On the insecurity of quantum Bitcoin mining

04/22/2018 ∙ by Or Sattath, et al. ∙ 0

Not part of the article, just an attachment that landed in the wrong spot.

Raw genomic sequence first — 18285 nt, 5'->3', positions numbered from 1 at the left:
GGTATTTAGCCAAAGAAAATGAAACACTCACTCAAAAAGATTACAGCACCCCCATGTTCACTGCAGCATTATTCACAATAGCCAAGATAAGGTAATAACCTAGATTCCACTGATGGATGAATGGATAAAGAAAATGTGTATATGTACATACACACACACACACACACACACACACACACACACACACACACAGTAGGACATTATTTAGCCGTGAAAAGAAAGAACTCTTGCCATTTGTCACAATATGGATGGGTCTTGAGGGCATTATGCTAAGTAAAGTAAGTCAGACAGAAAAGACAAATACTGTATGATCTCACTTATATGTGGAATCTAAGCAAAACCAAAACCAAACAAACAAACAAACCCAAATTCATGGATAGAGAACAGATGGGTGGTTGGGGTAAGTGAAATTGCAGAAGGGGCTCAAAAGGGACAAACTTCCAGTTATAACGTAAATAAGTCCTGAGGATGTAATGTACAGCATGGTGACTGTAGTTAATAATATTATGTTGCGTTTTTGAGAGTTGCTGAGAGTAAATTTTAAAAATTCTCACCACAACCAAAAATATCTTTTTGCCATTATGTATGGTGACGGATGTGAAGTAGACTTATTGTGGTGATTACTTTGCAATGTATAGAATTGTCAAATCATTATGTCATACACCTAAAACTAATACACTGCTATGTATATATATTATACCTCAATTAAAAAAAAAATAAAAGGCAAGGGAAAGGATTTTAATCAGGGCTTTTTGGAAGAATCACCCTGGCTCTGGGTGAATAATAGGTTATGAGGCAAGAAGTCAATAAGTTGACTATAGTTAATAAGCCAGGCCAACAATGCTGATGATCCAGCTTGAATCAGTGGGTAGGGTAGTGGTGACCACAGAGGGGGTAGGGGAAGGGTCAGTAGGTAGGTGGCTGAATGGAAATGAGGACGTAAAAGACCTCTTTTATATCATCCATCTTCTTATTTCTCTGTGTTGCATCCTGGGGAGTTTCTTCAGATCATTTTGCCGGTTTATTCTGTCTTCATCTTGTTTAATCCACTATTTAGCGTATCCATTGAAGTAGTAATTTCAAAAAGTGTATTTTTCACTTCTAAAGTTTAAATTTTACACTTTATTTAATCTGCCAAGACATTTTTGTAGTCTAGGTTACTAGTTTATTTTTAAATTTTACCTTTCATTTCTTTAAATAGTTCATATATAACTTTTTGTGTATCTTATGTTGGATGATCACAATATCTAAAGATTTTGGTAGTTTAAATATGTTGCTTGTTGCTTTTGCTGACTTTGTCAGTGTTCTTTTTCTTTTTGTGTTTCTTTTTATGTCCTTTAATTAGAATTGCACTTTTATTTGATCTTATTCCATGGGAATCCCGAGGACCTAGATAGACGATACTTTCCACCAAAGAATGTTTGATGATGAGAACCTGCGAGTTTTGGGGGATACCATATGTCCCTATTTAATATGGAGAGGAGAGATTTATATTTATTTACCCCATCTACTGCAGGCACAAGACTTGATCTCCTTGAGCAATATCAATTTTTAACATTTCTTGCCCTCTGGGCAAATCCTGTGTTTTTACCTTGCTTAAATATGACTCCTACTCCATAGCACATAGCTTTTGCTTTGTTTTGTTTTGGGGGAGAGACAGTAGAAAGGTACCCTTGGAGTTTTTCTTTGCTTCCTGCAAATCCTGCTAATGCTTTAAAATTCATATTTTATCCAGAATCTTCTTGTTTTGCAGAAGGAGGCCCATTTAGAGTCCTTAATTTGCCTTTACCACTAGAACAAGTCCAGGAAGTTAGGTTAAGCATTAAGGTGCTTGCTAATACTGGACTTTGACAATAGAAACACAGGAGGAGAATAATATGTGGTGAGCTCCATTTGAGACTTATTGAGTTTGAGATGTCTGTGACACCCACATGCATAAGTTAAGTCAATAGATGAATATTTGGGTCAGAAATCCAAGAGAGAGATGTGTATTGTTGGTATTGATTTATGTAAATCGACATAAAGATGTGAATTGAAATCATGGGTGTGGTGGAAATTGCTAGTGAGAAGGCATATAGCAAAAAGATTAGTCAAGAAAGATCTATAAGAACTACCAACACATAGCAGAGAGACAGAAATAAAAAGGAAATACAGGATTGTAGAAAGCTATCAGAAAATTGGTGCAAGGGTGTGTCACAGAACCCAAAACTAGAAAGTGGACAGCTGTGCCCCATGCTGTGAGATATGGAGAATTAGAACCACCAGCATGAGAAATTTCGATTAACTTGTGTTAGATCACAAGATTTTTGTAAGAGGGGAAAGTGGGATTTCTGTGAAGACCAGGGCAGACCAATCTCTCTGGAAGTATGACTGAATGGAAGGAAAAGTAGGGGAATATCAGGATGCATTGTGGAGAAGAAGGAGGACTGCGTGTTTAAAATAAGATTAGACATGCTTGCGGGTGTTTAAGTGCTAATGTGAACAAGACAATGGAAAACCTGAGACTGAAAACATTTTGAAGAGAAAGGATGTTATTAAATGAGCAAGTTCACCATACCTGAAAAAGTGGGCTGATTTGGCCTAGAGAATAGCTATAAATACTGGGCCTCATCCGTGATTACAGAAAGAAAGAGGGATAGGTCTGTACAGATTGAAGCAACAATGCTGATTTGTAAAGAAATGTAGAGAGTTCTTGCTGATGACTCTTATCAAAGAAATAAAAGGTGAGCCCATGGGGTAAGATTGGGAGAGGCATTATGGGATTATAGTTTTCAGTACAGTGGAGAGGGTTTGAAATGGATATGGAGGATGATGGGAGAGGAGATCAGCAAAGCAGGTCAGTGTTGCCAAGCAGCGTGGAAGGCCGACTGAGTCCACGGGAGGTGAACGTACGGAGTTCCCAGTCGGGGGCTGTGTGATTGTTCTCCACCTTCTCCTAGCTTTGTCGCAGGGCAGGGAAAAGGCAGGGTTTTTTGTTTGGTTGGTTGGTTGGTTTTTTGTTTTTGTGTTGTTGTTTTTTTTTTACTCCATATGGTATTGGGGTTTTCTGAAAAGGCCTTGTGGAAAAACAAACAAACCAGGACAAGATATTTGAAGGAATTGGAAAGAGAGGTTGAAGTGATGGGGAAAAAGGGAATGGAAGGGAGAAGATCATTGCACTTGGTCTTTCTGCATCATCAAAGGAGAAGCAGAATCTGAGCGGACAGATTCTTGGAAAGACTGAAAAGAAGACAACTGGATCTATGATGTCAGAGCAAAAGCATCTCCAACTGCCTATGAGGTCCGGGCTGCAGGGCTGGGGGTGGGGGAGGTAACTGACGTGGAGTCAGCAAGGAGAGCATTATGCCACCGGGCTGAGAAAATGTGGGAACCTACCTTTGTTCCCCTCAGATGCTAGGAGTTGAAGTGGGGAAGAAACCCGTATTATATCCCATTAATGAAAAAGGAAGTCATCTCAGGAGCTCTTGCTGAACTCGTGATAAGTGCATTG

Grover's algorithm provides quantum computers a quadratic advantage over classical computers for searching in an arbitrary data-set. Bitcoin mining falls into this category of a search problem. It has been previously argued that the only side-effect of quantum mining would be an increased difficulty, due to this quadratic speed-up which can be applied to Bitcoin mining. In this work we argue that a crucial argument in the analysis of Bitcoin's security breaks down when quantum mining is performed. Classically, a Bitcoin fork occurs rarely, when two miners find a block almost at the same time: only if both miners are unaware of the other's block, due to propagation time effects. The situation differs dramatically when quantum miners use Grover's algorithm. Grover's algorithm repeatedly applies a procedure called a Grover iteration. More iterations provide a quadratically higher chance of finding a block. Crucially, a miner does not have to choose how many iterations to apply in advance. Suppose Alice receives Bob's new block. To maximize her revenue, she should stop applying Grover iterations and measure her state. Her hope is that her block (rather than Bob's) would become part of the longest chain. This strong correlation between the miners' actions, and the fact that they all measure their state at the same time, may lead to more forks. This is known as a security risk for Bitcoin. We propose a mechanism which, we conjecture, prohibits this form of quantum mining, and circumvents the high rate of forks.



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